Dustin Johnson’s Disappearance

After leaving for LIV Golf, Dustin Johnson has not been the same player. And he admits as much.


We never heard much from Dustin Johnson before, but we hear even less from him now, both on the microphone and on major leaderboards. He is tucked away on LIV with minimal media obligations, living his life down in South Florida. It’s probably just how he wants it.

But he did agree to another round of Netflix’s Full Swing show, giving us a rare opportunity to hear from him. In the middle of that appearance, he dropped what was by DJ standards a jumbo bomb.

Speaking after a rather limp T-10 at the 2023 U.S. Open in LA, DJ uttered, “I didn’t give it a full go. Maybe got a little lazy, I don’t know what it was. So I am going to grind a little harder to get it back to where it was when I was contending every week.”

(Photo by Maddie Meyer/PGA of America)

It was a stunning admission for someone who is rarely eager to explore failure (or anything else) in any great detail. Oddly enough, it came after one of his more respectable major championship finishes since he jumped to LIV in June of 2022. He’s had two top 10s since that move: that LACC finish and a quiet T-6 at St. Andrews a month after he’d switched tours. By comparison, from 2015 to 2020 he had more top-10 finishes (13) than not (9).

He missed the cut at the Masters this year, which is actually hard to do given the smaller field. And now he’s opened the PGA with a lackluster 2-over 73 that has him outside the top 100. It looked worse off paper, thanks to an opening-nine 40 that included one pull hook straight out of the 15-handicapper’s arsenal that traveled just 156 yards off the tee. All this occurred while his contemporaries, grouped around him in a cluster of superstar tee times, proceeded to light up a soft and gettable Vahalla. That included Rory McIlroy playing in his own group. DJ carded two birdies on his second nine to make his card respectable, and he’s got Friday still to go. You’d like to think he watched Rory today, knows he’s been every bit the player for most of their overlapping careers, and is motivated to challenge him and those ahead of him like Jordan Spieth, Brooks Koepka, Xander Schauffele, and others.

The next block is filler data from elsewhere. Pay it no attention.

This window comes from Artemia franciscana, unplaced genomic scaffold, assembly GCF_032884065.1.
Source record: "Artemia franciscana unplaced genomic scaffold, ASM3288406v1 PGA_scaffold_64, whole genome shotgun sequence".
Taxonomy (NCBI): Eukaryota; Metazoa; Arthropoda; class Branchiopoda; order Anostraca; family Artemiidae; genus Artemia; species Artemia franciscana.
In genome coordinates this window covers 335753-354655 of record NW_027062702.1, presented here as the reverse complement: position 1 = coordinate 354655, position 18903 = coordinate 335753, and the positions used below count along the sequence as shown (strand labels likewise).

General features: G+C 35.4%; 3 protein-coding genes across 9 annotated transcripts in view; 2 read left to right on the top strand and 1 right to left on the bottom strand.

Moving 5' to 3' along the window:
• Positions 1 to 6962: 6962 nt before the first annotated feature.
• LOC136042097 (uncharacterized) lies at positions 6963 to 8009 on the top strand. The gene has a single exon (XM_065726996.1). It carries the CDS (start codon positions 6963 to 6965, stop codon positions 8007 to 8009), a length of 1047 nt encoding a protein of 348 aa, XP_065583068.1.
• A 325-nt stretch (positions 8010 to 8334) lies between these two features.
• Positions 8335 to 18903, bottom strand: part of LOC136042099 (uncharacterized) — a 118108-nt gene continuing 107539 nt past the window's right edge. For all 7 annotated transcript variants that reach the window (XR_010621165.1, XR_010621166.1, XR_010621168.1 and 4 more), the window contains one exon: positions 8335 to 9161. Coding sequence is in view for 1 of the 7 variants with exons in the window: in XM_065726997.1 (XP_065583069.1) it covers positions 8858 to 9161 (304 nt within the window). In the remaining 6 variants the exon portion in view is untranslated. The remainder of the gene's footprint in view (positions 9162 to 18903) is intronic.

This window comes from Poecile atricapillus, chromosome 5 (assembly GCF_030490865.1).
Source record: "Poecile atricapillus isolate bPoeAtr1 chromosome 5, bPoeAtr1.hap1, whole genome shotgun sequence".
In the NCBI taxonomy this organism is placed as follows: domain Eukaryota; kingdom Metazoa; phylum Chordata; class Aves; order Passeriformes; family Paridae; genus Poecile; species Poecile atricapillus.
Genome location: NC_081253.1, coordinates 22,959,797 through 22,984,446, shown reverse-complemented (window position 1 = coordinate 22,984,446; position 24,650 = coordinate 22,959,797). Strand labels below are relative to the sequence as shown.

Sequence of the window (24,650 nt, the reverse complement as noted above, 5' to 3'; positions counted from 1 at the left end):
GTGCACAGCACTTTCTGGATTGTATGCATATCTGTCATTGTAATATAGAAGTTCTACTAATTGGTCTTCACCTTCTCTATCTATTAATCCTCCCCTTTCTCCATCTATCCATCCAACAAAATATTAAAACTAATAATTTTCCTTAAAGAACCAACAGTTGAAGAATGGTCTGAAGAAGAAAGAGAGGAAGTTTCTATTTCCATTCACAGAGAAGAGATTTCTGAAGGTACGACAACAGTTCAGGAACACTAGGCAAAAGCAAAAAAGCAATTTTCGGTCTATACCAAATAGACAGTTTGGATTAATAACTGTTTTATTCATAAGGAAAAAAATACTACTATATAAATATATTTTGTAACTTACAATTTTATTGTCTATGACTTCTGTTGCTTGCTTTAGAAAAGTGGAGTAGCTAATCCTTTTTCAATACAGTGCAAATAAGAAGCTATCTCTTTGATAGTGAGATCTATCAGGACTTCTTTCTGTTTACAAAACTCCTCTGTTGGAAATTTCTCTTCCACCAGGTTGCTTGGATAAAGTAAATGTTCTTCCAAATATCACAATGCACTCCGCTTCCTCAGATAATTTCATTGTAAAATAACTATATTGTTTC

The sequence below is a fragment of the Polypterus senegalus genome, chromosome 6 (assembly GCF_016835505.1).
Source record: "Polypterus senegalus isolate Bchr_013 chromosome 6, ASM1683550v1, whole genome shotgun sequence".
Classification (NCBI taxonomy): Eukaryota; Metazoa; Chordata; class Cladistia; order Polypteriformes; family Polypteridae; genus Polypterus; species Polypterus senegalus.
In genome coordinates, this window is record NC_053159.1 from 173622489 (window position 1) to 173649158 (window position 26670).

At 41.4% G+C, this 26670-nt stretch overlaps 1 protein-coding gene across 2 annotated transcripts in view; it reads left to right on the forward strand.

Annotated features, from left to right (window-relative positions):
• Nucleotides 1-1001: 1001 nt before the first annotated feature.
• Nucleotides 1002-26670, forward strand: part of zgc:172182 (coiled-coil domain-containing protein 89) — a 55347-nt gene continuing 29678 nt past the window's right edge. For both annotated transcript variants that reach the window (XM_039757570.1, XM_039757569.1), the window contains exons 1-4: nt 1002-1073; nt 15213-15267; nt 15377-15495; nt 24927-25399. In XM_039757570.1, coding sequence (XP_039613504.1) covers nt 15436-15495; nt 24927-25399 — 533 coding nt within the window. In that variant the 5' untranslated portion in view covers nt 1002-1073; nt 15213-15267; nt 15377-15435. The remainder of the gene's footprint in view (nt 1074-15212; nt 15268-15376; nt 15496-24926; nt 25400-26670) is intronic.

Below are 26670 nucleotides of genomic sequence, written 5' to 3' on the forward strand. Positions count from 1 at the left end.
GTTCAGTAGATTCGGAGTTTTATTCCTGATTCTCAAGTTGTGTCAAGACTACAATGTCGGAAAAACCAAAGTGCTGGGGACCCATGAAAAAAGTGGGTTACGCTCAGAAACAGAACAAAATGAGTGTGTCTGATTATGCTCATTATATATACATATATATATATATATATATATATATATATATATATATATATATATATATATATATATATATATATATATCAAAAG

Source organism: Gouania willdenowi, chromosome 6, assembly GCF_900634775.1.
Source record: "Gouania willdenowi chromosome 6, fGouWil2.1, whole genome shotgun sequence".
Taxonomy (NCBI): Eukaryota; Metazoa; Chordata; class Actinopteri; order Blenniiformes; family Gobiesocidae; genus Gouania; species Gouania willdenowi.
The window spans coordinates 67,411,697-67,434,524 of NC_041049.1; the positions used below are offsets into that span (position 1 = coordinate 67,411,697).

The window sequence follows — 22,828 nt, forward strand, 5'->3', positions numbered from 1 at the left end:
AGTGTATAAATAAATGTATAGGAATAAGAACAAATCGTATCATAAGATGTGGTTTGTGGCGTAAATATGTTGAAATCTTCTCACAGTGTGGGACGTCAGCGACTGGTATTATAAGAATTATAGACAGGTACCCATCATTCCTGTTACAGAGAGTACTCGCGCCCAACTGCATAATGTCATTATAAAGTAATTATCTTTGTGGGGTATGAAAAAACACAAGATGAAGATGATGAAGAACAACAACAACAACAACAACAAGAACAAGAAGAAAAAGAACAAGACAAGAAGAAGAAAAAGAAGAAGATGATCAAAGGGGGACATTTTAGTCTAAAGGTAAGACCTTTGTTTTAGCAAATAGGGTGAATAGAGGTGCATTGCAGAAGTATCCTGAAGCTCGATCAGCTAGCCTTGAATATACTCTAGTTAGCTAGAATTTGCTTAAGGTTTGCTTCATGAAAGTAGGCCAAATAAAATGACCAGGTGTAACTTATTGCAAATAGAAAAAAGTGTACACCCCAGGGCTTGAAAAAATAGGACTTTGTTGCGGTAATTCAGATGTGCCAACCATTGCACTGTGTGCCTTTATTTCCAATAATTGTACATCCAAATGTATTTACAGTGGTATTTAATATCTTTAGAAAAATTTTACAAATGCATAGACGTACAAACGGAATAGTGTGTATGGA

I think it’s probably facile to blame LIV itself for DJ becoming a non-factor at the majors since he joined. He might have been on a downward trend already. He just might be in a temporary rough patch now that’s entirely unrelated to LIV. He wasn’t great in majors in 2021 or 2022, before he left the PGA Tour. There’s also that Netflix admission about needing to grind a little harder.

Whatever the cause, it’s a loss for the game to see arguably the greatest player of his age group tumble to irrelevance for multiple years at the game’s most important events. Watching DJ play golf anywhere was one of the great privileges and unique experiences of the last decade, especially at the toughest courses and the biggest events.

In the first season of that Netflix show, DJ’s wife, Paulina, said in response to the negative backlash about his jump to LIV: “If anyone thinks Dustin has lost his competitive spirit, they dont know Dustin well enough because he is ready to still show you who the fuck he is.” A year later, he was wondering out loud if he’d gotten lazy. Another year later, we’re searching for proof of life in Louisville.

This piece originally appeared in the Fried Egg Golf newsletter. Subscribe for free and receive golf news and insight every Monday, Wednesday, and Friday. For more coverage of the PGA Championship, visit our PGA hub here.